Heart Failure Drug Extends Lives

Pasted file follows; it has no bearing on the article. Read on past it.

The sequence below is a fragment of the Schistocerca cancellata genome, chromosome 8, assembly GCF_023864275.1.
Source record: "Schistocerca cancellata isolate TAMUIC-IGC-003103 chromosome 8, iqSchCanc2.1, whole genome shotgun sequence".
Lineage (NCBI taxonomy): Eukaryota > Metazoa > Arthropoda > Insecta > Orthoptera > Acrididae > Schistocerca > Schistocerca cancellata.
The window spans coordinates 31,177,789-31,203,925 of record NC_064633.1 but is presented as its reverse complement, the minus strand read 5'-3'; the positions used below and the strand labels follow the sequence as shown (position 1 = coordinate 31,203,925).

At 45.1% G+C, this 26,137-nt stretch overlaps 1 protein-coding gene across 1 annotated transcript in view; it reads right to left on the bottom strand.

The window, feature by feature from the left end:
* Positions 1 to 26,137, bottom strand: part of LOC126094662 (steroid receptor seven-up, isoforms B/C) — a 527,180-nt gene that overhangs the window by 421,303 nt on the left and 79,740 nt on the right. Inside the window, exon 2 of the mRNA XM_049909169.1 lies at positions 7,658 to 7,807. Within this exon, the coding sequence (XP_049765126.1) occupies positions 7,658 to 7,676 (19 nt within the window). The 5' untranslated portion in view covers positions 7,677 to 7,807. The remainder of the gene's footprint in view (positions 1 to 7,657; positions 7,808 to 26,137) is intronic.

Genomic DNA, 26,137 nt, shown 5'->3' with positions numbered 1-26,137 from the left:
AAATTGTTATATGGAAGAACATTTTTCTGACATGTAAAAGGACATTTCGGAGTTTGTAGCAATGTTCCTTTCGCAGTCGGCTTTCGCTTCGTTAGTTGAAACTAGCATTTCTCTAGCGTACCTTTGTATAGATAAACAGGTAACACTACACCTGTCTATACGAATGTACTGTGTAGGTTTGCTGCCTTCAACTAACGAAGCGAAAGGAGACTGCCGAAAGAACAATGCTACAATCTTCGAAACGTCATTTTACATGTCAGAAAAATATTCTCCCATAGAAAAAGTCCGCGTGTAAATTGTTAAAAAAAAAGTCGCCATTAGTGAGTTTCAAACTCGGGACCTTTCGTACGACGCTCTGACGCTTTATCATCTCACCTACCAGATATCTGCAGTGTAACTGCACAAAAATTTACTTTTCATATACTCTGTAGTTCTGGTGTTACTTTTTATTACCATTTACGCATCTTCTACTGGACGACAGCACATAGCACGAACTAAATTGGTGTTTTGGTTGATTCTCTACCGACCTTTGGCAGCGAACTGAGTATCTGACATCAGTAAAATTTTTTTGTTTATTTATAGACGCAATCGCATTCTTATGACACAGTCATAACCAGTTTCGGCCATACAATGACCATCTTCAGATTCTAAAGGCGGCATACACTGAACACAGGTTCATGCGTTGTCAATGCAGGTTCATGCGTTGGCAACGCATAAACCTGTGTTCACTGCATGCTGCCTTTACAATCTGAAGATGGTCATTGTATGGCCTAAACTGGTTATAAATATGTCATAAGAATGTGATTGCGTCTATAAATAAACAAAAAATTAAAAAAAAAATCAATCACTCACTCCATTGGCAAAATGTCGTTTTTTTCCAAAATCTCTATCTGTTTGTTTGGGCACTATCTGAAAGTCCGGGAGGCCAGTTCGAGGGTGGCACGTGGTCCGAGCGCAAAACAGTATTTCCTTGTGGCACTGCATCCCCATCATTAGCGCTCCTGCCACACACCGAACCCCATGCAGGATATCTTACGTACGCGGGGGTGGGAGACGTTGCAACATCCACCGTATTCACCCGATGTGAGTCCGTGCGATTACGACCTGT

A blood-pressure medication called eplerenon can help extend the lives of people who develop congestive heart failure after suffering a heart attack. That's what researchers report in the Feb. 22 issue of Circulation. After a heart attack, about 22 percent of men and 46 percent of women develop heart failure -- the inability of the heart to pump enough blood. Such patients have double the risk of dying or suffering another heart attack within the following 30 days. A randomized, worldwide study of more than 6,600 patients found those treated with eplerenon suffered fewer deaths and less hospitalization from cardiovascular problems. The drug helps fight heart attack by targeting aldosterone, a hormone important to blood vessel constriction. Eplerenone also cost less than $100 a month, and researchers found the significant increase in survival rate came at an average per-patient cost of $1,391 over a 16-month period.

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